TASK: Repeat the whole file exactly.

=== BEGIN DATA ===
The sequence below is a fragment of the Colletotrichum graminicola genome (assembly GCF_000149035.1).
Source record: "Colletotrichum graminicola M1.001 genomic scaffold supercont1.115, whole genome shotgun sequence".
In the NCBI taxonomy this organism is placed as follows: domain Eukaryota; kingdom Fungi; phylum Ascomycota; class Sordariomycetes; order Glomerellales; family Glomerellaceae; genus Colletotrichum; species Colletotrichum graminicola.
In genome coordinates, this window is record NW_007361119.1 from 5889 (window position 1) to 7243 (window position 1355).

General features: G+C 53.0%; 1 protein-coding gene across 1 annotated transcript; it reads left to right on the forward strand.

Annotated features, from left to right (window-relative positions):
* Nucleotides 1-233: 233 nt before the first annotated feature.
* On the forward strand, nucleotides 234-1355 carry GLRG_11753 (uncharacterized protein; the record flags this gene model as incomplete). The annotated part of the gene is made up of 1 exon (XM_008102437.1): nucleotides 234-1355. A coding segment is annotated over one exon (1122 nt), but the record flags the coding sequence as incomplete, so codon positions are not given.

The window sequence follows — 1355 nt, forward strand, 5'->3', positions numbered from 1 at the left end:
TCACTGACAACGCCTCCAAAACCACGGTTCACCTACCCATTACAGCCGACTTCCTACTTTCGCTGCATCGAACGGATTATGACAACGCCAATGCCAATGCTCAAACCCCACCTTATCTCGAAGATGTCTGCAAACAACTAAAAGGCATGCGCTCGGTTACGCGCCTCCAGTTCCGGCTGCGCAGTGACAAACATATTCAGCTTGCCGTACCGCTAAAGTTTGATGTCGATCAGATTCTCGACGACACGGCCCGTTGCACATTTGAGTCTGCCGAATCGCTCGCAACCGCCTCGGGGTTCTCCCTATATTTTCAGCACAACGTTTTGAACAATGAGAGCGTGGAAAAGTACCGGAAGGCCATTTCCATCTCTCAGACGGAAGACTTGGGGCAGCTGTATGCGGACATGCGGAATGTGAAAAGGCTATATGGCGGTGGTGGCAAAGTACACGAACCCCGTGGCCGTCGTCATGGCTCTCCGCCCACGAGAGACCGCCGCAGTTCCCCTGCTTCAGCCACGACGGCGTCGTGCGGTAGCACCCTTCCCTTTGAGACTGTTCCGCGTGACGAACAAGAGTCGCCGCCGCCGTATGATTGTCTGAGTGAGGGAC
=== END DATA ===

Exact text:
The sequence below is a fragment of the Colletotrichum graminicola genome (assembly GCF_000149035.1).
Source record: "Colletotrichum graminicola M1.001 genomic scaffold supercont1.115, whole genome shotgun sequence".
In the NCBI taxonomy this organism is placed as follows: domain Eukaryota; kingdom Fungi; phylum Ascomycota; class Sordariomycetes; order Glomerellales; family Glomerellaceae; genus Colletotrichum; species Colletotrichum graminicola.
In genome coordinates, this window is record NW_007361119.1 from 5889 (window position 1) to 7243 (window position 1355).

General features: G+C 53.0%; 1 protein-coding gene across 1 annotated transcript; it reads left to right on the forward strand.

Annotated features, from left to right (window-relative positions):
* Nucleotides 1-233: 233 nt before the first annotated feature.
* On the forward strand, nucleotides 234-1355 carry GLRG_11753 (uncharacterized protein; the record flags this gene model as incomplete). The annotated part of the gene is made up of 1 exon (XM_008102437.1): nucleotides 234-1355. A coding segment is annotated over one exon (1122 nt), but the record flags the coding sequence as incomplete, so codon positions are not given.

The window sequence follows — 1355 nt, forward strand, 5'->3', positions numbered from 1 at the left end:
TCACTGACAACGCCTCCAAAACCACGGTTCACCTACCCATTACAGCCGACTTCCTACTTTCGCTGCATCGAACGGATTATGACAACGCCAATGCCAATGCTCAAACCCCACCTTATCTCGAAGATGTCTGCAAACAACTAAAAGGCATGCGCTCGGTTACGCGCCTCCAGTTCCGGCTGCGCAGTGACAAACATATTCAGCTTGCCGTACCGCTAAAGTTTGATGTCGATCAGATTCTCGACGACACGGCCCGTTGCACATTTGAGTCTGCCGAATCGCTCGCAACCGCCTCGGGGTTCTCCCTATATTTTCAGCACAACGTTTTGAACAATGAGAGCGTGGAAAAGTACCGGAAGGCCATTTCCATCTCTCAGACGGAAGACTTGGGGCAGCTGTATGCGGACATGCGGAATGTGAAAAGGCTATATGGCGGTGGTGGCAAAGTACACGAACCCCGTGGCCGTCGTCATGGCTCTCCGCCCACGAGAGACCGCCGCAGTTCCCCTGCTTCAGCCACGACGGCGTCGTGCGGTAGCACCCTTCCCTTTGAGACTGTTCCGCGTGACGAACAAGAGTCGCCGCCGCCGTATGATTGTCTGAGTGAGGGAC